Lock out of tugboat workers averted at the 11th hour
No ships crossed the horizon this morning as no vessels were entering or leaving the Port of Melbourne at the direction of the Harbour Master.
This was because of a high stakes drama unfolding in ports around Australia this week.
Svitzer provides tugboat services to 17 ports around Australia. Vessels cannot safely enter or leave ports without tugboat services. Svitzer is a subsidiary of the Danish shipping company, A P Moller Maersk.
On 14th November, Svitzer announced their intention to lock out all tugboat workers from midday on Friday 18th November – indefinitely. This would have meant that no vessels could be towed in or out of the 17 ports around Australia for the duration of the lockout.
Earlier this week in an address to the National Press Club, Tony Burke, the Minister for Employment and Workplace Relations, appealed to Svitzer not to take this drastic action. He said that the workplace reforms currently before the Parliament would include mechanisms for resolving ‘intractable’ disputes like this. It would give the umpire ‘a whistle to blow’, he said, which is not available under the existing legislation.
The Fair Work Commission called the matter in on its own initiative because of the grave and widespread implications of the lockout for the Australian economy.
In submissions to the Fair Work Commission on Thursday, Svitzer argued that the lock out was the only option as protracted negotiations with the unions over three years had failed to come to a resolution.
The unions have had no pay increase since January 2019 when the negotiations began. The three unions involved had agreed to suspend industrial action earlier this week to avert the lockdown.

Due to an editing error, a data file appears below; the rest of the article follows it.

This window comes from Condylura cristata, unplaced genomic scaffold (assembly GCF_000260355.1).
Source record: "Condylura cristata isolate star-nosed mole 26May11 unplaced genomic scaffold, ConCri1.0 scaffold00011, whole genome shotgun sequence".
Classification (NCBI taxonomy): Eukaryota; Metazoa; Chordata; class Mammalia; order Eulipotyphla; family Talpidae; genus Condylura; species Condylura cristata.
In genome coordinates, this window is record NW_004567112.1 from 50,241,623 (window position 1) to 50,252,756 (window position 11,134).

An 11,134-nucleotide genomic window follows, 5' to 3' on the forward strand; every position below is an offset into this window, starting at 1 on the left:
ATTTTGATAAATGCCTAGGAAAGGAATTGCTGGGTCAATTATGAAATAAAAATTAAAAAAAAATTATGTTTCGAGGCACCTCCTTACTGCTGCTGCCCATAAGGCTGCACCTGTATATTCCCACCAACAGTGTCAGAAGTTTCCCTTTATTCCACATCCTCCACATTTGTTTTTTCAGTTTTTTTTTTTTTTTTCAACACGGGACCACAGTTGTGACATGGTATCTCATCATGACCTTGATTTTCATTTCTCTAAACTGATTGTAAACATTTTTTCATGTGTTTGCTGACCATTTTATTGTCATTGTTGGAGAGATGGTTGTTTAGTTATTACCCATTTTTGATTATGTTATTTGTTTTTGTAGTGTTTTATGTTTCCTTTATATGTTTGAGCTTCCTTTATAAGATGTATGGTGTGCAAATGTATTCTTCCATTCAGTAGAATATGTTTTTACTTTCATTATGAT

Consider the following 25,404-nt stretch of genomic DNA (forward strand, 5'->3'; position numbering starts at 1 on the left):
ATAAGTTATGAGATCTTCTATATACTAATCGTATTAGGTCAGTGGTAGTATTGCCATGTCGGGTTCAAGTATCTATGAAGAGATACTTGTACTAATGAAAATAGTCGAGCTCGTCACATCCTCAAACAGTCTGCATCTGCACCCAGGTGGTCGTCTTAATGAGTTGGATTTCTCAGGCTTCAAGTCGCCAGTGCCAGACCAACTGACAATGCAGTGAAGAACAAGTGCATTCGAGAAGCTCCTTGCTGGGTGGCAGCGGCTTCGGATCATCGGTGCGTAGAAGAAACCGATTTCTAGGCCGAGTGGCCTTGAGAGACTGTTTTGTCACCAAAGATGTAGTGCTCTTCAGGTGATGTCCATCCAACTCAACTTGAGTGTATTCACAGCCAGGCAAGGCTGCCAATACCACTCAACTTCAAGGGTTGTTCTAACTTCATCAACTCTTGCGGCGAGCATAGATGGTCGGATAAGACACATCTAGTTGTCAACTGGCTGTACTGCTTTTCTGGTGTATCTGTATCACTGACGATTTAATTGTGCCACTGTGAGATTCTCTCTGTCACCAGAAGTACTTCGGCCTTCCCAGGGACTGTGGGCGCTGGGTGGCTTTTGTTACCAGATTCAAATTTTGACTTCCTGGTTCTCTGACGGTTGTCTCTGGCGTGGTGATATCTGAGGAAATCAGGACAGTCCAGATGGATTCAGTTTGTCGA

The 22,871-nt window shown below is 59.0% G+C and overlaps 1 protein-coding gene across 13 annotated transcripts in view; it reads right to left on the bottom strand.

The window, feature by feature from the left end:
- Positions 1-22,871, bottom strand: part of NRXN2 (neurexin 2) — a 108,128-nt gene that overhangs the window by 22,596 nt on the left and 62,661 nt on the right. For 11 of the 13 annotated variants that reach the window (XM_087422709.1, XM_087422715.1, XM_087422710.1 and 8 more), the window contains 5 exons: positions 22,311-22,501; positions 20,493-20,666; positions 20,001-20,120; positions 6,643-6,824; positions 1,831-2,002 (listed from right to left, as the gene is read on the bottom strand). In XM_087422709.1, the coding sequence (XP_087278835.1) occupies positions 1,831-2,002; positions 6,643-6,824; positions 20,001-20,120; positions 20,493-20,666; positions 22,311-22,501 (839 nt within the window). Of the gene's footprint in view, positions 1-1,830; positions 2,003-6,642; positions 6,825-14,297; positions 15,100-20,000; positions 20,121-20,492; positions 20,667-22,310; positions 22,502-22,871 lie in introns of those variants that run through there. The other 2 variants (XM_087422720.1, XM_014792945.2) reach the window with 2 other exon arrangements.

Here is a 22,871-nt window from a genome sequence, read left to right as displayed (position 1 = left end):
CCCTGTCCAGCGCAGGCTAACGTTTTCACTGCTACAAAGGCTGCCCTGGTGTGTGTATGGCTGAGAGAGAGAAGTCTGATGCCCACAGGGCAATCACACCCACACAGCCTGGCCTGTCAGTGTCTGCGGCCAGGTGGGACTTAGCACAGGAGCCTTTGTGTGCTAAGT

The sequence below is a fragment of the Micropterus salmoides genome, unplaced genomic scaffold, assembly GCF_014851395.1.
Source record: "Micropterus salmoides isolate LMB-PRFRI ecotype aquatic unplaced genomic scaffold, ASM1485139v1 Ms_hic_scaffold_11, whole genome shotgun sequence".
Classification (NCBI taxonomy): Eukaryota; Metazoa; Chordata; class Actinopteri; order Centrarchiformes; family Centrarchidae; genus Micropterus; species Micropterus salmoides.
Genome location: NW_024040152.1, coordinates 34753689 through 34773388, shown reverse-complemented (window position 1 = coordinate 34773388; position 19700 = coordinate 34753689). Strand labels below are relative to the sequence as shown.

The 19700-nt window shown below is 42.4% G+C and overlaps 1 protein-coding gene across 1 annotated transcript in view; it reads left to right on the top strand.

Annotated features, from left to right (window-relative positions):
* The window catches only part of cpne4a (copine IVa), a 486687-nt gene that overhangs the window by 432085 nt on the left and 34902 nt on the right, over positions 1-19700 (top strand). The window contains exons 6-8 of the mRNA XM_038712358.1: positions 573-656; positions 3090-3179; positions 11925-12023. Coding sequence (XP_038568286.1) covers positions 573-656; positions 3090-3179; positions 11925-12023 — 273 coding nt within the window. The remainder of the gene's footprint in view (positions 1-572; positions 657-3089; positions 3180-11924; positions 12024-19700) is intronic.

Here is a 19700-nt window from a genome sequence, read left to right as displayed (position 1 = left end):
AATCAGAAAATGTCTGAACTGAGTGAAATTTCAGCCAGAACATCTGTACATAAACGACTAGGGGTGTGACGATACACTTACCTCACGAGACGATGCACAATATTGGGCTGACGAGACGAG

The government’s submission spelled out the many troubles that have and continue to beset the Australian economy: the pandemic, disruption to supply chains because of the war in Ukraine, inflation, the recent flooding. For ports across Australia to shut down just before Christmas would cause a cascade of effects and directly impact workers and households.
An average of $229 million of imports, and $73 million of exports, pass through the port of Melbourne every day.
AMSA, the Australian Maritime Safety Authority, submitted that it would be unable to respond to maritime emergencies since Svitzer is contracted to supply emergency towing services. AMSA highlighted the valiant work of tug boat operators in preventing the MV Portland Bay from running aground and potentially spilling oil adjacent to a National Park off Port Botany. AMSA argued that the unsettled weather conditions prevailing on the east coast made it more likely that an emergency service would be needed.
On Thursday 17th, in preparation for the lockout which appeared imminent, the Harbour Master directed that commercial vessels within port waters of Port of Melbourne (both alongside berth and at anchor) were to be safely cleared and proceed to sea commencing from 2100 hrs.
At 11 am today, Friday 18th, just an hour before the lockout was due to begin, the full bench of the Fair Work Commission issued orders suspending Svitzer’s indefinite lockout of critical port workers, after finding it threatened to cause significant damage to the economy and the welfare of the population.
Neither Svitzer nor unions can take further protected action for the next six months to 18 May 2023.
At midday on Friday, when the lockout was due to come into effect, the Svitzer tugboats were all lined up on the River.
Shae McCrystal Christmas may be safe, but three-year port dispute shows the IR system is full of holes The Conversation 22 November 2022
|November||How events unfolded|
|Mon 14||Svitzer issues a media release notifying the lockout of tugboat workers from 12 pm Friday 18 November indefinitely|
|Wed 16||listed for mention at Fair Work Commission on its own initiative|
|Wed 16||Tony Burke addresses the National Press Club|
|Thurs 17||Arrivals into port of Melbourne |
were suspended by Ports Victoria from 2 pm
|all commercial vessels were cleared from the Port after 2100 hrs at the direction of the Harbour Master|
|Thurs 17||Fairwork Commission directs that the lockout not proceed|
|Fri 18, 11 am||The Fair Work Commission suspended Svitzer’s indefinite lockout of critical port workers|